Center for Biological Diversity

For Immediate Release, July 6, 2022


Deeda Seed, Center for Biological Diversity, (801) 803-9892,
Carly Ferro, Sierra Club, (908) 415-4587,
Jonny Vasic, Utah Physicians for a Healthy Environment, (385) 707-3677,

Biden Administration Paves Way for Railway That Will Quadruple Oil Production in Utah’s Uinta Basin

SALT LAKE CITY— The U.S. Forest Service has rejected challenges to the Uinta Basin Railway, saying the project is in the public interest even as it predicts the oil railway could increase climate pollution in the U.S. by nearly 1%.

Tuesday’s Forest Service action directs the Ashley National Forest in Utah to approve a right-of-way for the proposed railway to go through protected roadless lands. Once the right-of-way is issued, railway construction could begin next year.

“President Biden should be doing everything in his power to respond to the climate emergency, but he’s about to light one of the nation’s biggest carbon bombs,” said Deeda Seed with the Center for Biological Diversity. “This is pouring another 5 billion gallons of oil on the fire every year and bulldozing a national forest in the process. It’s a horrifying step in the wrong direction.”

The Uinta Basin Railway is expected to quadruple oil production in Utah’s Uinta Basin by linking its oil fields to national rail networks. Most of the crude will travel through the Colorado Rockies for 200 miles to Gulf Coast refineries.

The railway will spur an increase of up to 350,000 barrels a day, amounting to up to 53 million tons of annual carbon pollution — as much or more than what’s produced by the nation’s three largest power plants. Sending tens of millions of barrels of crude oil each year from Utah to the Houston area for refining would be equivalent to adding a new refinery to the region, which already exceeds national pollution standards.

Most of the railway through Ashley National Forest — 12 miles with plans for five bridges and three tunnels — would be on public lands protected by the Roadless Area Conservation Rule. The oil trains would increase the risk of fires and oil spills along the route through Colorado, including the vulnerable Colorado River corridor.

“This decision allows for pollutive activities to expand into an area that’s protecting an ecosystem critical to public and environmental health,” said Carly Ferro, Utah Sierra Club director. “It is an egregious decision that exacerbates climate change instead of addressing the impacts we’re feeling right here at home. We will stay resilient in the face of the increasingly devastating consequences of the climate and extinction crises by fighting this project.”

The Forest Service’s action comes just days after the U.S. Supreme Court limited the Environmental Protection Agency’s authority to regulate power plant pollution. And it follows Agriculture Secretary Tom Vilsack’s recent directive to the Forest Service “to take bold actions” to “address the climate crisis.”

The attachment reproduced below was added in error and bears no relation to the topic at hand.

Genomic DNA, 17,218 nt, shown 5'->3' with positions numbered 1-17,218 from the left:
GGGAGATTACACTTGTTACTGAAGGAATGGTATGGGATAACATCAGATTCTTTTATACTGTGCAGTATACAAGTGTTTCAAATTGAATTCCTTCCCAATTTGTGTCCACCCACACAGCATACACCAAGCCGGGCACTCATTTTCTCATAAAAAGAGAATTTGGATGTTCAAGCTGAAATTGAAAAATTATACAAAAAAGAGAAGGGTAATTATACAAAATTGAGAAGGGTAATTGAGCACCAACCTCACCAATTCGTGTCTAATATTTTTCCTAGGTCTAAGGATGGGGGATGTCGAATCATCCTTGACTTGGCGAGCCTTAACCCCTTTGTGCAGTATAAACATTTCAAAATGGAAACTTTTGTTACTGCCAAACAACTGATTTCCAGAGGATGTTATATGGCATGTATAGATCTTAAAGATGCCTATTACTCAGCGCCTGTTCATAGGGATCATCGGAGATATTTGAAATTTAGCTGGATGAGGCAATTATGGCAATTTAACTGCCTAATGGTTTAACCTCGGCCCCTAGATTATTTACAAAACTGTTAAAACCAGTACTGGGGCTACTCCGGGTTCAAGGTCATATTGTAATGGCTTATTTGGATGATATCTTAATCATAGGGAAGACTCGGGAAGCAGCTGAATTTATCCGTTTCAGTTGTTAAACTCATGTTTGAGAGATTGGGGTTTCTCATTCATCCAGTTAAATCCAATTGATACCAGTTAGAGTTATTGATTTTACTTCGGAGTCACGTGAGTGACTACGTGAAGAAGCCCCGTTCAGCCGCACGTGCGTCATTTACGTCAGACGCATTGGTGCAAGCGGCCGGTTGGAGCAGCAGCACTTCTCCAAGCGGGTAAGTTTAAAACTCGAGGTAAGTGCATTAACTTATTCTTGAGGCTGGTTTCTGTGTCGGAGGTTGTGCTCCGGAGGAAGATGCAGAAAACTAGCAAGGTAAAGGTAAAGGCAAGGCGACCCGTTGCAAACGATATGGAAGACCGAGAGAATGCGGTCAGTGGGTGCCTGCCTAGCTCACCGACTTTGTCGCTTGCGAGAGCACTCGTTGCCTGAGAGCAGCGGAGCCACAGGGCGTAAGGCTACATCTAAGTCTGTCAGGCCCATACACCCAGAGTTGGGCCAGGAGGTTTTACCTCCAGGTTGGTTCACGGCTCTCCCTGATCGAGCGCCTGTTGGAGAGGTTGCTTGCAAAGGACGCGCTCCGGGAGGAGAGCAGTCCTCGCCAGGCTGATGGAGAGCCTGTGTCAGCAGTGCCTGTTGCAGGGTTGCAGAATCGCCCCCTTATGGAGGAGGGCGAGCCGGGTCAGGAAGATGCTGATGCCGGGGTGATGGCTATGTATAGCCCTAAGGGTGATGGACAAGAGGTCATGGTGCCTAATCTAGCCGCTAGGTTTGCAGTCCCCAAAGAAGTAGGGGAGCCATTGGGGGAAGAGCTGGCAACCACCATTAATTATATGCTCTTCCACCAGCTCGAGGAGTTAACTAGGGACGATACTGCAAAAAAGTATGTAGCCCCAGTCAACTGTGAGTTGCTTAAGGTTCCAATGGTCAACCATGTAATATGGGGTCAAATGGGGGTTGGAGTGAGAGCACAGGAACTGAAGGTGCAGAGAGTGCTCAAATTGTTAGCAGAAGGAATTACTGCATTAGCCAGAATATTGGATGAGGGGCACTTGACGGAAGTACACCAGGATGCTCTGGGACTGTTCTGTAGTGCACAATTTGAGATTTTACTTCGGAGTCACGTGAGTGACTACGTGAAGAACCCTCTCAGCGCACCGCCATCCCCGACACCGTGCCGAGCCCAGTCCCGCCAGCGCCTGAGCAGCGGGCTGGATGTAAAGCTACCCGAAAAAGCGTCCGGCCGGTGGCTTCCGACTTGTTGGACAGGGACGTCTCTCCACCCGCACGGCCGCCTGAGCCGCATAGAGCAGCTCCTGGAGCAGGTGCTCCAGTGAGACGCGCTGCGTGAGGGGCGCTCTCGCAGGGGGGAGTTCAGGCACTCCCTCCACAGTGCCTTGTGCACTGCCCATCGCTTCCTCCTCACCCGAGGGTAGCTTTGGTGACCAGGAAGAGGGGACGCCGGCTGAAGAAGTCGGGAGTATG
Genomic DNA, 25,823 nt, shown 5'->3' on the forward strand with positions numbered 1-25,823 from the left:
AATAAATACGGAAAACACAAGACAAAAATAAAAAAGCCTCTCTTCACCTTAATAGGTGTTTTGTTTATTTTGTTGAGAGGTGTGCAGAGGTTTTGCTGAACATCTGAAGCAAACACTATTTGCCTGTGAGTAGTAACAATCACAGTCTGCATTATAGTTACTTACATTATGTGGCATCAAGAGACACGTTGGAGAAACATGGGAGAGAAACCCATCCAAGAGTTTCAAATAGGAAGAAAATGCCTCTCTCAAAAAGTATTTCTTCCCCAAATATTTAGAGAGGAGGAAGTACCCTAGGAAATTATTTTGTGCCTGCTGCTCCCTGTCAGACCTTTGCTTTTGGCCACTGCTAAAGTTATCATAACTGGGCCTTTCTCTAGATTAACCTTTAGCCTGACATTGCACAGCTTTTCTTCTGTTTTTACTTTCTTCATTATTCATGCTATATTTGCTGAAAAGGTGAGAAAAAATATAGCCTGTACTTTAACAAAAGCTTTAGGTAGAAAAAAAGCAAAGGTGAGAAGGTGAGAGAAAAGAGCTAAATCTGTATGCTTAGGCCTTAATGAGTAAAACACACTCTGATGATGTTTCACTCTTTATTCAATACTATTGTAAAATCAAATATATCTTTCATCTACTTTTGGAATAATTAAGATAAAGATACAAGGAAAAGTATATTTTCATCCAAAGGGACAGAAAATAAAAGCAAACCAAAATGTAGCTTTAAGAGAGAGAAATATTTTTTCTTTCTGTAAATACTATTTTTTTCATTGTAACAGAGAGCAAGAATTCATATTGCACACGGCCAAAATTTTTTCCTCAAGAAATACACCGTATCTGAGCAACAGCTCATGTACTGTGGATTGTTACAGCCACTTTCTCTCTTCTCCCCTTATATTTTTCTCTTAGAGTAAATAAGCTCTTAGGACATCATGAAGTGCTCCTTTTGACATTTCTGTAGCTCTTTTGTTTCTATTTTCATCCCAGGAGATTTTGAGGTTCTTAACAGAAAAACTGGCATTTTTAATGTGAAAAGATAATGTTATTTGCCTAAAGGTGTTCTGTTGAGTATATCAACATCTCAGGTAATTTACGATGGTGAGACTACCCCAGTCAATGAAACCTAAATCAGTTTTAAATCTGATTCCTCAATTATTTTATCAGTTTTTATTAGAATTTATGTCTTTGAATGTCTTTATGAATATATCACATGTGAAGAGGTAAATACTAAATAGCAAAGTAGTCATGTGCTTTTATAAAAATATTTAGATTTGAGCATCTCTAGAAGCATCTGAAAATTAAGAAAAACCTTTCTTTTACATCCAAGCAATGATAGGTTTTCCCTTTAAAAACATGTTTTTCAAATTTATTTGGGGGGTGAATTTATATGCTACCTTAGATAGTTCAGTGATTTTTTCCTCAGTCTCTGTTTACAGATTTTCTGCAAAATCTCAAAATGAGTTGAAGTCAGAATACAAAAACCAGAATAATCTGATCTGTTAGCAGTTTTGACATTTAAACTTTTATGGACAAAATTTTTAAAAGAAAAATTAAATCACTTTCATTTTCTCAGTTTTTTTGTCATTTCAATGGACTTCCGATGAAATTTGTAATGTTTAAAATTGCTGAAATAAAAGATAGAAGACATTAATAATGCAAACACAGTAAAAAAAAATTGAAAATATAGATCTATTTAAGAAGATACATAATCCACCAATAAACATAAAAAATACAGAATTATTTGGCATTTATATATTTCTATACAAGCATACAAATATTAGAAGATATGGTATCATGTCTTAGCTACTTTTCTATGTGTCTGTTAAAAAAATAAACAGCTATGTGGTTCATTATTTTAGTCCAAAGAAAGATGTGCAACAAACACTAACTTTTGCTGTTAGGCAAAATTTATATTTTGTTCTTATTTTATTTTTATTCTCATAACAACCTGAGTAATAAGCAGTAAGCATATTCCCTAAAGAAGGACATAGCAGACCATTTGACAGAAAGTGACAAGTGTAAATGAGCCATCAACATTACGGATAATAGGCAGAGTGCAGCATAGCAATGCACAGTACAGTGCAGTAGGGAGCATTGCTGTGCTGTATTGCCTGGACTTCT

“Secretary Vilsack was right to call for bold climate action but unleashing this destructive flood of oil is climate cowardice,” said Jonny Vasic, executive director of Utah Physicians for a Healthy Environment. “This area is already facing water and air quality issues. The railway will quadruple production of oil in the Uinta Basin, resulting in dire consequences for air quality, public lands, water, public safety and the climate.”

Dozens of counties and local governments in Colorado and more than 100 conservation groups representing millions of people have urged the Forest Service to deny the right-of-way.

According to a federal environmental analysis, the 88-mile-long railway would dig up Utah streams in more than 400 places and strip bare 10,000 acres of wildlife habitat, including crucial areas that pronghorn and mule deer need to survive. In Emma Park, a remote sagebrush valley known to birdwatchers, bulldozers and train traffic could drive imperiled greater sage grouse out of their mating and nesting grounds.

In February conservation groups sued the U.S. Surface Transportation Board, saying the board violated the National Environmental Policy Act by failing to consider that extracting and processing this oil would add 53 million tons of carbon dioxide per year to the atmosphere. The lawsuit also challenges the U.S. Fish and Wildlife Service’s failure to protect rare plants safeguarded by the Endangered Species Act that the rail line will destroy.

The Center for Biological Diversity is a national, nonprofit conservation organization with more than 1.7 million members and online activists dedicated to the protection of endangered species and wild places.

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